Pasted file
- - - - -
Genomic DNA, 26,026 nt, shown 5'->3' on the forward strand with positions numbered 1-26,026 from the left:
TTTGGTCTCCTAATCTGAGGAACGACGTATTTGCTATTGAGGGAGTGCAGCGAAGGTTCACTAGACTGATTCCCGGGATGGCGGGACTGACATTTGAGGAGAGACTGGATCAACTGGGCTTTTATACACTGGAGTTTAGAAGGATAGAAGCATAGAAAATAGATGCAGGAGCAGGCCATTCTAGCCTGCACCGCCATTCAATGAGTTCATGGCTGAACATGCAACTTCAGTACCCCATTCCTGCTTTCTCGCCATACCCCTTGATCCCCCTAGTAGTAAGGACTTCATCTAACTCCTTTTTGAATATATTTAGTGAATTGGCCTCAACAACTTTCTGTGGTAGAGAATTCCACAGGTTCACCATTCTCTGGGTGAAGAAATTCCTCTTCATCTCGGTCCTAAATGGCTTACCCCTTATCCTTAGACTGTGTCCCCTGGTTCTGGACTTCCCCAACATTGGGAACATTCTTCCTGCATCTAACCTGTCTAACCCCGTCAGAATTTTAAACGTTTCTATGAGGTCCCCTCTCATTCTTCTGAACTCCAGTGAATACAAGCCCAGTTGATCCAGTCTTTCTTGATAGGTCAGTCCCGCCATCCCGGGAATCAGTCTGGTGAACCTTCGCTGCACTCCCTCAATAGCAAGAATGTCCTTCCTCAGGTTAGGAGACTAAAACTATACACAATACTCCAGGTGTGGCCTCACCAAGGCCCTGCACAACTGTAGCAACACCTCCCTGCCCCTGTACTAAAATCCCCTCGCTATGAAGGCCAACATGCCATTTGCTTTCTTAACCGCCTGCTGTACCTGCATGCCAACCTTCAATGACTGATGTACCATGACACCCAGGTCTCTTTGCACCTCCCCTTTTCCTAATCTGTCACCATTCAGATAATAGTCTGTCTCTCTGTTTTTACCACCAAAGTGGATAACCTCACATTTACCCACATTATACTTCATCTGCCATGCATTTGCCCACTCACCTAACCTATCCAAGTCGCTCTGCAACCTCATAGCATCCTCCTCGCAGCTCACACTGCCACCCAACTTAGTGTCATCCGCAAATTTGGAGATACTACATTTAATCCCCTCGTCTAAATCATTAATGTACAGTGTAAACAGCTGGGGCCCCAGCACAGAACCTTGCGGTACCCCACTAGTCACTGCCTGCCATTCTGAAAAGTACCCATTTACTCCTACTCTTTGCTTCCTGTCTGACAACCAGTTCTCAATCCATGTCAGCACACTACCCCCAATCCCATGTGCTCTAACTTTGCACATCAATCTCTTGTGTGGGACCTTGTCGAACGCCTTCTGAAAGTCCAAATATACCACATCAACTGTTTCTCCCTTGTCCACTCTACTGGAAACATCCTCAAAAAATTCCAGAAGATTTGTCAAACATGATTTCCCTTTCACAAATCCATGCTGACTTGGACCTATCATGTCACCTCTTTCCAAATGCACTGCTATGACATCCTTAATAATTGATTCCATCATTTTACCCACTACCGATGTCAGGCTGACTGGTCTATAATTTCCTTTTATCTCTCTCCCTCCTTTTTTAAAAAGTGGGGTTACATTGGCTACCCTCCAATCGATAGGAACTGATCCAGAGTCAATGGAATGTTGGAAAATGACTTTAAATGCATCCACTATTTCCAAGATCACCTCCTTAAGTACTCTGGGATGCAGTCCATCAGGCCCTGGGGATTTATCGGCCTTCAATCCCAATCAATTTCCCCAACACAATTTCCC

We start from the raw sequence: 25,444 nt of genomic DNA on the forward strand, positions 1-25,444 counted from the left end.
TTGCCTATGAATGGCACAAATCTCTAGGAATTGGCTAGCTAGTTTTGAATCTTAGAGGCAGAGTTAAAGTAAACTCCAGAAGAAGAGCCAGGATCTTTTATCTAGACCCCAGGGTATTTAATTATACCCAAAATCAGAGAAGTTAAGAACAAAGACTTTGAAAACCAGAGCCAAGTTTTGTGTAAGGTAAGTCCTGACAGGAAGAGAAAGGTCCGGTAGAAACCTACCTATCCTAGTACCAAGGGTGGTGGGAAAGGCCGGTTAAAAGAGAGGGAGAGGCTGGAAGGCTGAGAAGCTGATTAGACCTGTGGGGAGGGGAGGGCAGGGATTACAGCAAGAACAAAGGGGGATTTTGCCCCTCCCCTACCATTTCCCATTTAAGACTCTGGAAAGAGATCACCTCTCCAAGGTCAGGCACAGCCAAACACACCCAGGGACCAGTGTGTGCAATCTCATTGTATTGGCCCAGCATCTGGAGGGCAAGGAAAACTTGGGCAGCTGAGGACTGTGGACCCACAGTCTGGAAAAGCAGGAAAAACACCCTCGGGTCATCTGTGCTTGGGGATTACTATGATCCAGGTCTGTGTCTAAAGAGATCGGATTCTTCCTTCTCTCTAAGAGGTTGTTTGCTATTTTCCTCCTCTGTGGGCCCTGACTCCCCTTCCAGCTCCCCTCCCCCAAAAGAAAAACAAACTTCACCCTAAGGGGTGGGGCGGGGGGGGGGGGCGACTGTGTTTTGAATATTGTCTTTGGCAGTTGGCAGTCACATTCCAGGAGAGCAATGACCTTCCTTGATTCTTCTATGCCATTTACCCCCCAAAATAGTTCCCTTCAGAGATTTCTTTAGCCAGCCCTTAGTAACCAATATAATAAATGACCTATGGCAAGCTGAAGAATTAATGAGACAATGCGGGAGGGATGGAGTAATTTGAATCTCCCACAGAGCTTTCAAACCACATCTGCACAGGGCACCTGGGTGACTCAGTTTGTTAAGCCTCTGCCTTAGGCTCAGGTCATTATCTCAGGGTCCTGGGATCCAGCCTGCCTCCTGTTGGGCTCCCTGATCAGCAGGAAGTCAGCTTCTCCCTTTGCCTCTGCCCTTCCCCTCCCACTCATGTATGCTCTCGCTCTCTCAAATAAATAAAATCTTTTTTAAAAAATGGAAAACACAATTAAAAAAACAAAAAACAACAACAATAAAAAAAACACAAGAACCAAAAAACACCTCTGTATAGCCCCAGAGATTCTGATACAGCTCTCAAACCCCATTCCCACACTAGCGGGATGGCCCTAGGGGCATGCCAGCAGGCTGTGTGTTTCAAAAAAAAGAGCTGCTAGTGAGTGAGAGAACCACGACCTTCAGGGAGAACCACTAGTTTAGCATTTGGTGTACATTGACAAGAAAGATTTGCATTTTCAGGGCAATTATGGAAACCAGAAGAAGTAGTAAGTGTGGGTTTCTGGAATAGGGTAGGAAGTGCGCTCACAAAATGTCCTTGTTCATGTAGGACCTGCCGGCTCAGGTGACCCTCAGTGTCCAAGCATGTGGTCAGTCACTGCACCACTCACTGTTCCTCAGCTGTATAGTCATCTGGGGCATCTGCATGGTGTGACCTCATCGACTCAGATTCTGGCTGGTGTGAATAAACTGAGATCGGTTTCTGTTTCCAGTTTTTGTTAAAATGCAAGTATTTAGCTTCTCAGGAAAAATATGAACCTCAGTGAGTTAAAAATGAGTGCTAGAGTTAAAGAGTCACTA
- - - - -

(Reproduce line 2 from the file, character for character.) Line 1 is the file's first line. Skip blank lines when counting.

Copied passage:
TTTGGTCTCCTAATCTGAGGAACGACGTATTTGCTATTGAGGGAGTGCAGCGAAGGTTCACTAGACTGATTCCCGGGATGGCGGGACTGACATTTGAGGAGAGACTGGATCAACTGGGCTTTTATACACTGGAGTTTAGAAGGATAGAAGCATAGAAAATAGATGCAGGAGCAGGCCATTCTAGCCTGCACCGCCATTCAATGAGTTCATGGCTGAACATGCAACTTCAGTACCCCATTCCTGCTTTCTCGCCATACCCCTTGATCCCCCTAGTAGTAAGGACTTCATCTAACTCCTTTTTGAATATATTTAGTGAATTGGCCTCAACAACTTTCTGTGGTAGAGAATTCCACAGGTTCACCATTCTCTGGGTGAAGAAATTCCTCTTCATCTCGGTCCTAAATGGCTTACCCCTTATCCTTAGACTGTGTCCCCTGGTTCTGGACTTCCCCAACATTGGGAACATTCTTCCTGCATCTAACCTGTCTAACCCCGTCAGAATTTTAAACGTTTCTATGAGGTCCCCTCTCATTCTTCTGAACTCCAGTGAATACAAGCCCAGTTGATCCAGTCTTTCTTGATAGGTCAGTCCCGCCATCCCGGGAATCAGTCTGGTGAACCTTCGCTGCACTCCCTCAATAGCAAGAATGTCCTTCCTCAGGTTAGGAGACTAAAACTATACACAATACTCCAGGTGTGGCCTCACCAAGGCCCTGCACAACTGTAGCAACACCTCCCTGCCCCTGTACTAAAATCCCCTCGCTATGAAGGCCAACATGCCATTTGCTTTCTTAACCGCCTGCTGTACCTGCATGCCAACCTTCAATGACTGATGTACCATGACACCCAGGTCTCTTTGCACCTCCCCTTTTCCTAATCTGTCACCATTCAGATAATAGTCTGTCTCTCTGTTTTTACCACCAAAGTGGATAACCTCACATTTACCCACATTATACTTCATCTGCCATGCATTTGCCCACTCACCTAACCTATCCAAGTCGCTCTGCAACCTCATAGCATCCTCCTCGCAGCTCACACTGCCACCCAACTTAGTGTCATCCGCAAATTTGGAGATACTACATTTAATCCCCTCGTCTAAATCATTAATGTACAGTGTAAACAGCTGGGGCCCCAGCACAGAACCTTGCGGTACCCCACTAGTCACTGCCTGCCATTCTGAAAAGTACCCATTTACTCCTACTCTTTGCTTCCTGTCTGACAACCAGTTCTCAATCCATGTCAGCACACTACCCCCAATCCCATGTGCTCTAACTTTGCACATCAATCTCTTGTGTGGGACCTTGTCGAACGCCTTCTGAAAGTCCAAATATACCACATCAACTGTTTCTCCCTTGTCCACTCTACTGGAAACATCCTCAAAAAATTCCAGAAGATTTGTCAAACATGATTTCCCTTTCACAAATCCATGCTGACTTGGACCTATCATGTCACCTCTTTCCAAATGCACTGCTATGACATCCTTAATAATTGATTCCATCATTTTACCCACTACCGATGTCAGGCTGACTGGTCTATAATTTCCTTTTATCTCTCTCCCTCCTTTTTTAAAAAGTGGGGTTACATTGGCTACCCTCCAATCGATAGGAACTGATCCAGAGTCAATGGAATGTTGGAAAATGACTTTAAATGCATCCACTATTTCCAAGATCACCTCCTTAAGTACTCTGGGATGCAGTCCATCAGGCCCTGGGGATTTATCGGCCTTCAATCCCAATCAATTTCCCCAACACAATTTCCC